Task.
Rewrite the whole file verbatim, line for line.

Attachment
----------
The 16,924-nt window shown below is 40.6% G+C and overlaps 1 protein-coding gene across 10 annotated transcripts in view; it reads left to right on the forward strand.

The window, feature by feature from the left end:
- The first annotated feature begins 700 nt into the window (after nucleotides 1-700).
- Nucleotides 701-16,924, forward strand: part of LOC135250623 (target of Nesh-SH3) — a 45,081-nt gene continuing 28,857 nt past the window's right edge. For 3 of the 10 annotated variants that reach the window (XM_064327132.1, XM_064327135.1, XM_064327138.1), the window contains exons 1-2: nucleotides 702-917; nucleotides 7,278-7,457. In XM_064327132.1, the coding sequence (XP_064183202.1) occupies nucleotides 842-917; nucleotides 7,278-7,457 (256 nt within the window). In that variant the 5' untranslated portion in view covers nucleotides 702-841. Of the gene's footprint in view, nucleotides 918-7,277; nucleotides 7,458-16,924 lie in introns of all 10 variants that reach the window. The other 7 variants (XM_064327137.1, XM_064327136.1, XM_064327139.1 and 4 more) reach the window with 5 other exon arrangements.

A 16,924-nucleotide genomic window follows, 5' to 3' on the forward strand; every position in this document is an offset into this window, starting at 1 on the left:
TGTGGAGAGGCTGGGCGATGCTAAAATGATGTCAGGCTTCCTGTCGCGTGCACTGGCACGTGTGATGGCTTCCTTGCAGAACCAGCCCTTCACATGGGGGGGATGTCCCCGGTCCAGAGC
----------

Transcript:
The 16,924-nt window shown below is 40.6% G+C and overlaps 1 protein-coding gene across 10 annotated transcripts in view; it reads left to right on the forward strand.

The window, feature by feature from the left end:
- The first annotated feature begins 700 nt into the window (after nucleotides 1-700).
- Nucleotides 701-16,924, forward strand: part of LOC135250623 (target of Nesh-SH3) — a 45,081-nt gene continuing 28,857 nt past the window's right edge. For 3 of the 10 annotated variants that reach the window (XM_064327132.1, XM_064327135.1, XM_064327138.1), the window contains exons 1-2: nucleotides 702-917; nucleotides 7,278-7,457. In XM_064327132.1, the coding sequence (XP_064183202.1) occupies nucleotides 842-917; nucleotides 7,278-7,457 (256 nt within the window). In that variant the 5' untranslated portion in view covers nucleotides 702-841. Of the gene's footprint in view, nucleotides 918-7,277; nucleotides 7,458-16,924 lie in introns of all 10 variants that reach the window. The other 7 variants (XM_064327137.1, XM_064327136.1, XM_064327139.1 and 4 more) reach the window with 5 other exon arrangements.

A 16,924-nucleotide genomic window follows, 5' to 3' on the forward strand; every position in this document is an offset into this window, starting at 1 on the left:
TGTGGAGAGGCTGGGCGATGCTAAAATGATGTCAGGCTTCCTGTCGCGTGCACTGGCACGTGTGATGGCTTCCTTGCAGAACCAGCCCTTCACATGGGGGGGATGTCCCCGGTCCAGAGC